(Fred Weinberg/The Penny Press) – The state’s largest newspaper, the Las Vegas Review Journal, carried an interesting story last week about the retirement of a Las Vegas Metropolitan Police Department Lieutenant.
Why should anyone in the rest of the state care?
Well, we should care because Lt. Lew Roberts happens to be 47-years old and is retiring on a pretty reasonable pension after 24 years.
And you and I will be paying for it.
Roberts’ generous pension—along with the very generous pension for retiring Clark County DA David Roger—comes from the Nevada Public Employee Retirement System which allows folks to leave their jobs at ages far lower than you or I could leave our jobs with payouts far bigger than you or I could hope to get, sticking you and I with the bill.
In Roger’s case, he’s leaving after 25 years. Roger is 50 years old and will start collecting an annual pension of about $150,000 upon leaving office. Nevada’s Public Employees’ Retirement System allows government workers to begin collecting pension benefits at any age if they’ve worked for 30 years. But PERS also allows government workers to “buy” up to five additional years of service toward their retirement eligibility, at a cost of roughly one-third their current yearly salary per year of service.
We don’t know the specifics of Roberts’ departure, but you can be reasonably sure something similar is happening.
In case you haven’t done the math, when someone is Roberts’ or Roger’s age, that ability to “buy” the extra years of service is hardly an imposition on the former employee. It is a pure gift from you and I. In Roger’s case, he put up $330,000 for a 10-year payout of about $1.5-million. If he didn’t have that kind of cash on hand, we’re certain a bank or other lender would be happy to make him a loan because the collateral is pretty good.
The only catch is that the gift we just gave Roger has not been paid for—yet. NPERS is unfunded to the tune of something like 66%. The number is in the billions—we suspect from a report commissioned by the Nevada Policy Research Institute that the number could approach $41-Billion.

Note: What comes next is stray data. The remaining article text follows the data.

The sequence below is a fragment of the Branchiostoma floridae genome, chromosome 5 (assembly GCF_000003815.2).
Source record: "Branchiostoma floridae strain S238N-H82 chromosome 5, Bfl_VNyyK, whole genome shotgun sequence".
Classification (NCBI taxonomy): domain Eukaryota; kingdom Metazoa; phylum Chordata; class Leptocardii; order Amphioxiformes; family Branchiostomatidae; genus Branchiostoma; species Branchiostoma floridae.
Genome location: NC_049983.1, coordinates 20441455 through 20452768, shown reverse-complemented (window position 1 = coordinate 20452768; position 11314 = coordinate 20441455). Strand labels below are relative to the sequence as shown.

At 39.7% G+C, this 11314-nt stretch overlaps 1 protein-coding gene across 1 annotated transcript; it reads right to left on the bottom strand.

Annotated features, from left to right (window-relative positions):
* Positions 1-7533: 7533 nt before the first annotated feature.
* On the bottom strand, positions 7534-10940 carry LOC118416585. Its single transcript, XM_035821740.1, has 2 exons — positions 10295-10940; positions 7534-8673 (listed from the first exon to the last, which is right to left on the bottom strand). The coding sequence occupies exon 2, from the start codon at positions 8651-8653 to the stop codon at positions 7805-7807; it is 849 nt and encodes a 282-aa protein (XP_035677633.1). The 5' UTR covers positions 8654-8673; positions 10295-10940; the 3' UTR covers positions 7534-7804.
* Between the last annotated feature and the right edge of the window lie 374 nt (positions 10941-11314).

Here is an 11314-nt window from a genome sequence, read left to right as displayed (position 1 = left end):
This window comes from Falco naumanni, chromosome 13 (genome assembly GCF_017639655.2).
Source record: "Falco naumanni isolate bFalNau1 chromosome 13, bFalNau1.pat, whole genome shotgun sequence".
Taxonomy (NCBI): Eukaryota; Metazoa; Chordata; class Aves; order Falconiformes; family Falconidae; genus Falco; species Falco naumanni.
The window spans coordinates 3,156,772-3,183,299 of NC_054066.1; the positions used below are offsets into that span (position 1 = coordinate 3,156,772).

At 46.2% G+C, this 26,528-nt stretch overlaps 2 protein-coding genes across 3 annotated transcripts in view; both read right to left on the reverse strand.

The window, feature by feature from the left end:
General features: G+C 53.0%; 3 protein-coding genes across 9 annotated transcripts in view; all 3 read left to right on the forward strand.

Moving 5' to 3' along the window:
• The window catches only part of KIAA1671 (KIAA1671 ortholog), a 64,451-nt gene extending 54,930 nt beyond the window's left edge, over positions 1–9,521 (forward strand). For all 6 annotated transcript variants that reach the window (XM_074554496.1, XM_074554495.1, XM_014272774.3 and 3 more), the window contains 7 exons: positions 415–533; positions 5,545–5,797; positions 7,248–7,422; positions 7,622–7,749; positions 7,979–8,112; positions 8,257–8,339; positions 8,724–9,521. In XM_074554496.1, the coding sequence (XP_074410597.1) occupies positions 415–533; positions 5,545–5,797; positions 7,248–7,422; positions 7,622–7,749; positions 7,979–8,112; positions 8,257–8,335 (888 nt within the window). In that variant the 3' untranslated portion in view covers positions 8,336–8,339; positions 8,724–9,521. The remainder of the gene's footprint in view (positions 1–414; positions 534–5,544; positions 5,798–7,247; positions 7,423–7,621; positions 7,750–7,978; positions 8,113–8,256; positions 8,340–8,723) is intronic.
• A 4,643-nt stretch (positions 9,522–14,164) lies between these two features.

Now I want to be clear here. While I don’t think Roger is the sharpest knife in the drawer, he’s not doing anything illegal. Neither is Roberts who, in my editorial experience is a straight shooter and a good homicide investigator.
But, folks, Roberts is 47 years old!
And not only is he going to get a very generous retirement, the whole state is incentivizing him to quit.
At the very least, the legislature should summon up the will to set a firm retirement age of 65 unless someone is disabled.
Roger, at age 50 is going into private practice. Where his first client is going to be the police union. Which is going to assign him to fight any changes in the pension system.
Get the big picture?
This is nuts.
Worse than nuts because whether or not the economy improves, we simply cannot afford it.
Can you “retire” in your 40s?
Nobody is going to deny that police and firefighters have tough jobs. Or schoolteachers, University professors. Or NDOT truck drivers and DMV clerks.
But those jobs are very well compensated no matter what they would have you believe. In Clark County, the average firefighter is making $168,000 a year. Not only is that number ridiculously high, they can retire in their 40s!
And, don’t think that if you live in Elko or Winnemucca or Fallon, you are immune from that nonsense.
Who do you think will be called upon to pay when NPERS goes broke?
This happened because of go along to get along politics.
It will only end when we stop going along.
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